Arctic Fox 

I am…a happy guy. A fan magnet. And a complete camera hound. Though I don’t have a hound bone in my body.

I am Artie

Sometimes it’s fun to look at our dogs and imagine that their distant ancestors were once at home in the wild. Yet evolution took thousands of years to go from species like the wolves of the wild west to the toy-chomping, Frisbee-catching, jogging companions and lap dogs (whether they’re aware of their size or not) who today share our homes and steal our hearts.

That’s why stories like Artie’s are so unfortunately predictable. If Artie looks more like a wild dog than a house pet, well, that’s because he’s not a dog at all – at least not in the traditional sense. He’s an Arctic Fox. A canid species at home in the areas you’d expect given his name – the frozen Arctic and alpine tundra of places like Siberia, Greenland, Alaska and Canada, trotting along the sea ice scavenging hunts from polar bears.

Like lots of wild animals sold by unscrupulous breeders as house pets – especially when they’re young – Artie is super cute. But unlike dogs, naïve buyers don’t realize that wild animals still have many of the traits that helped their ancestors survive in the wild – traits that all too rarely make them unsuited for domestic life.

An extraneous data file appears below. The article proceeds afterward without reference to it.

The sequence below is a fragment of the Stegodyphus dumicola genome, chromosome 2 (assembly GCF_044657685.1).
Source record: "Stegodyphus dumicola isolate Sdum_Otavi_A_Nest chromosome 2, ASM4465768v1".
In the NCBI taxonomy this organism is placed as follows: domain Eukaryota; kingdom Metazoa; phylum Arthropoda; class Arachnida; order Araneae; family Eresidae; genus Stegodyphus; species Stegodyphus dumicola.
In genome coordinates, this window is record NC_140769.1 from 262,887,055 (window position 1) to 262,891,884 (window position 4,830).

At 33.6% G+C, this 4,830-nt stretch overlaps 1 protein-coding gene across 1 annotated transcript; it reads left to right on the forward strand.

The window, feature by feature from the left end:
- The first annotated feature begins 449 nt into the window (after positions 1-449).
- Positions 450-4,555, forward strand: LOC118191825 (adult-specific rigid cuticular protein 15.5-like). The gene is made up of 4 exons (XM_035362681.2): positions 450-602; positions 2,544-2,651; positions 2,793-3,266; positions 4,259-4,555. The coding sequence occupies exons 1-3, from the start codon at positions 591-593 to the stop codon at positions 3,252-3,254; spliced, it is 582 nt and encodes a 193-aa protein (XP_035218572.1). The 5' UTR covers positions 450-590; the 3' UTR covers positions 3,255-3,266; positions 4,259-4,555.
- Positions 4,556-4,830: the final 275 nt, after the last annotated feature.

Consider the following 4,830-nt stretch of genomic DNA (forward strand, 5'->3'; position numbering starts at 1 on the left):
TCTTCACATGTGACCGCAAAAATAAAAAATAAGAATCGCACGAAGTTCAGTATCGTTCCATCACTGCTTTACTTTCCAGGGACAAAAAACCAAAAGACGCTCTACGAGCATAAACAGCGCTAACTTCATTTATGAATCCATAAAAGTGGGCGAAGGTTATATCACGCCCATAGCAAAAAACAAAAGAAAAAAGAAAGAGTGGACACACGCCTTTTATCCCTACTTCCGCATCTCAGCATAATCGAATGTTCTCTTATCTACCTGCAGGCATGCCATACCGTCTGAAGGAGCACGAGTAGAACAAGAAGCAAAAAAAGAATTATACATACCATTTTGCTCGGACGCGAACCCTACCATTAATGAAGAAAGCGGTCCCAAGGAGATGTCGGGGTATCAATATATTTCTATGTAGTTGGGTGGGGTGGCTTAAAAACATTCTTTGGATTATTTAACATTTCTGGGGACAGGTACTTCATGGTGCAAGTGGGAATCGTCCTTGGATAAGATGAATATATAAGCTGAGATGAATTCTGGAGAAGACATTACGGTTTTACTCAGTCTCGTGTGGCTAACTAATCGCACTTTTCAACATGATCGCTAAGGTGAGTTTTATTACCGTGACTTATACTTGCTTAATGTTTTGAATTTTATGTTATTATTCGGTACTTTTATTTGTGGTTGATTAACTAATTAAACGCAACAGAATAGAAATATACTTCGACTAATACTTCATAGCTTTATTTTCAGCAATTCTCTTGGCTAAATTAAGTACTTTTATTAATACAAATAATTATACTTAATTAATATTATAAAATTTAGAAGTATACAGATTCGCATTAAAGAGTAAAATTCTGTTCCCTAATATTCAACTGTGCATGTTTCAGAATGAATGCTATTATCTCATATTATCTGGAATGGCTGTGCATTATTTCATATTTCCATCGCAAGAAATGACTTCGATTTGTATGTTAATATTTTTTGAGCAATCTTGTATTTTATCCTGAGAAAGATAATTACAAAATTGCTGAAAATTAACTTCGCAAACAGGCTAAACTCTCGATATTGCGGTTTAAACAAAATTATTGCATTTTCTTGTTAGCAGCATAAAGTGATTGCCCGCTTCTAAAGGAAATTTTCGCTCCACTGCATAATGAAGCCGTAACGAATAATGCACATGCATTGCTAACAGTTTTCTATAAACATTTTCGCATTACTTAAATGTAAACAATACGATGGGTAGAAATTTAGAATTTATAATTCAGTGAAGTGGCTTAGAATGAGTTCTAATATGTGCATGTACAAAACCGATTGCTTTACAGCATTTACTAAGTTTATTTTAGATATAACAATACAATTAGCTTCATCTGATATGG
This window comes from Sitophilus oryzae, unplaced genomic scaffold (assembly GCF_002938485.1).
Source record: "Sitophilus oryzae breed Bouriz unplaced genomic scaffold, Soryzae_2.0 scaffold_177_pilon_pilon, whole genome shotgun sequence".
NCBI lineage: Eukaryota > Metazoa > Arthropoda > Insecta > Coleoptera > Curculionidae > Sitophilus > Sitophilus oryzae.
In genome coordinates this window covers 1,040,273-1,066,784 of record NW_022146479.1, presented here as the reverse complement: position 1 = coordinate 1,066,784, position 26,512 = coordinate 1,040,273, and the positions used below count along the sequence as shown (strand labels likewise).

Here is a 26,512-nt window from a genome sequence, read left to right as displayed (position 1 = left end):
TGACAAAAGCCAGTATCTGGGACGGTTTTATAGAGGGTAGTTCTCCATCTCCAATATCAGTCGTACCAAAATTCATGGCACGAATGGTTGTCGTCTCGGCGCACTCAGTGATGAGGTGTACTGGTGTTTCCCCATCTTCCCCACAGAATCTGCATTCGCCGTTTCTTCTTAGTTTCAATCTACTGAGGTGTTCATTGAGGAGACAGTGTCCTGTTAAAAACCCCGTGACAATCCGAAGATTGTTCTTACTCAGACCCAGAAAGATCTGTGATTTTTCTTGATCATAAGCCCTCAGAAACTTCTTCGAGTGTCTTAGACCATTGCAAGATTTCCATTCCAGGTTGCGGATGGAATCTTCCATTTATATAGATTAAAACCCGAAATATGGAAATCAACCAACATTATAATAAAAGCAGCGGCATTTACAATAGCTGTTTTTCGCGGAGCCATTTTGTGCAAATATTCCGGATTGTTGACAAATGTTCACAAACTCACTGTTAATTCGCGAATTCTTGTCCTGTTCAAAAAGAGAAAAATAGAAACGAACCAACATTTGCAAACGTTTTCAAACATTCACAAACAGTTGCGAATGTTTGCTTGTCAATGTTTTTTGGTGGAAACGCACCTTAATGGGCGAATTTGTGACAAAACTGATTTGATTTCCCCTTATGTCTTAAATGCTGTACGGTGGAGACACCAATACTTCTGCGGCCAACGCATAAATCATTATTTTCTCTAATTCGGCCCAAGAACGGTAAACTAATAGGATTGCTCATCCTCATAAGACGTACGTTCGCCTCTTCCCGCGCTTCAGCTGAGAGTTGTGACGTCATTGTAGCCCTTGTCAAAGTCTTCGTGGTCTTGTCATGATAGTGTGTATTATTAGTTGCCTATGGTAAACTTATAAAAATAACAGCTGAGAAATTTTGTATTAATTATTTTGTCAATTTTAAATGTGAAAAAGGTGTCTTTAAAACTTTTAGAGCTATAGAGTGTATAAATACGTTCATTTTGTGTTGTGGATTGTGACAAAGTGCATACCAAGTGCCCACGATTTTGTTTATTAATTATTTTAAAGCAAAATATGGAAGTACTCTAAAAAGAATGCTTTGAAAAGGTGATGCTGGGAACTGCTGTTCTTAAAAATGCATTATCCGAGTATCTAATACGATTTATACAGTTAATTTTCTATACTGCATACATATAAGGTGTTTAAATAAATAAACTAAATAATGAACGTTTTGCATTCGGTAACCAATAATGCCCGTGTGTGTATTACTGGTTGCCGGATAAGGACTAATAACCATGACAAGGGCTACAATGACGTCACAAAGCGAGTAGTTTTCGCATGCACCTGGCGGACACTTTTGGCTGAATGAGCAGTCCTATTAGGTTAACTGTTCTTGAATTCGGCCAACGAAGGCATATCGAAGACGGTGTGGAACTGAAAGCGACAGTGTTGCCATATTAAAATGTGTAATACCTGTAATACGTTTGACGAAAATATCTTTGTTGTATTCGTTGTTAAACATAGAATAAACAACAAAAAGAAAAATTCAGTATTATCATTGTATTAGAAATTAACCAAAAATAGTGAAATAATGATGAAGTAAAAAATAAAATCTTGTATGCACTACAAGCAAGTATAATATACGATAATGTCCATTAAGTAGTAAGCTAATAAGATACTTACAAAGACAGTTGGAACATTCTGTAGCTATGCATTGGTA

When he arrived at a partner agency, Missouri’s Wildlife Rescue Center, it was obvious someone was giving up on him. He was injured, emaciated and had a fever from an infection.

As he began to recover, he faced an even bigger challenge. Because he wasn’t born to a wild pack, he didn’t have the skills to survive on his own in the wild. Release into the wild for this young fox would have been a death sentence. This is why stories like Artie’s can be such tragedies. Stuck in the middle with no domestic home and no possible home in the wild, the only option can be grim.

But fate was about to hand Artie a second chance: a home at the Endangered Wolf Center. Here, Artie is already using his magnetic charm to help share the message of his story, and is a wonderful ambassador to his spectacular species. He’s now part of a world-class education program that teaches respect for wildlife and the vital roles they play in the health of our ecosystems.